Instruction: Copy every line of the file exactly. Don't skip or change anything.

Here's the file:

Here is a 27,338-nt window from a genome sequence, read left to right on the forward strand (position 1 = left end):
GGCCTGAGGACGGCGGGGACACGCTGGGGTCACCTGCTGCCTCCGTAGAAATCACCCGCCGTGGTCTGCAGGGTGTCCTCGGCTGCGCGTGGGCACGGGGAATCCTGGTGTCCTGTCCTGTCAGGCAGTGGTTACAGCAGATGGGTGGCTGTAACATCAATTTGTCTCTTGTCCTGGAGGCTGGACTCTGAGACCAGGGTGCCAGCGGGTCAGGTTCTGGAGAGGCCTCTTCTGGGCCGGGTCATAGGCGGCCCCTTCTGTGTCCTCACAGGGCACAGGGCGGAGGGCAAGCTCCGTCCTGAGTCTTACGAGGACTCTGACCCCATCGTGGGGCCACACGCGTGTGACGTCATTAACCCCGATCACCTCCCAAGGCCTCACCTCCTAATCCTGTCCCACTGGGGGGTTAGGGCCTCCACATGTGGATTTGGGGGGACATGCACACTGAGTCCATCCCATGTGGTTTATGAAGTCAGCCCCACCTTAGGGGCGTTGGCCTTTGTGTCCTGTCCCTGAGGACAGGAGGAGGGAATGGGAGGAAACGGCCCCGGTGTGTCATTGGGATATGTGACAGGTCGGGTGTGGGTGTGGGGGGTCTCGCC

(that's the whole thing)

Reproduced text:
Here is a 27,338-nt window from a genome sequence, read left to right on the forward strand (position 1 = left end):
GGCCTGAGGACGGCGGGGACACGCTGGGGTCACCTGCTGCCTCCGTAGAAATCACCCGCCGTGGTCTGCAGGGTGTCCTCGGCTGCGCGTGGGCACGGGGAATCCTGGTGTCCTGTCCTGTCAGGCAGTGGTTACAGCAGATGGGTGGCTGTAACATCAATTTGTCTCTTGTCCTGGAGGCTGGACTCTGAGACCAGGGTGCCAGCGGGTCAGGTTCTGGAGAGGCCTCTTCTGGGCCGGGTCATAGGCGGCCCCTTCTGTGTCCTCACAGGGCACAGGGCGGAGGGCAAGCTCCGTCCTGAGTCTTACGAGGACTCTGACCCCATCGTGGGGCCACACGCGTGTGACGTCATTAACCCCGATCACCTCCCAAGGCCTCACCTCCTAATCCTGTCCCACTGGGGGGTTAGGGCCTCCACATGTGGATTTGGGGGGACATGCACACTGAGTCCATCCCATGTGGTTTATGAAGTCAGCCCCACCTTAGGGGCGTTGGCCTTTGTGTCCTGTCCCTGAGGACAGGAGGAGGGAATGGGAGGAAACGGCCCCGGTGTGTCATTGGGATATGTGACAGGTCGGGTGTGGGTGTGGGGGGTCTCGCC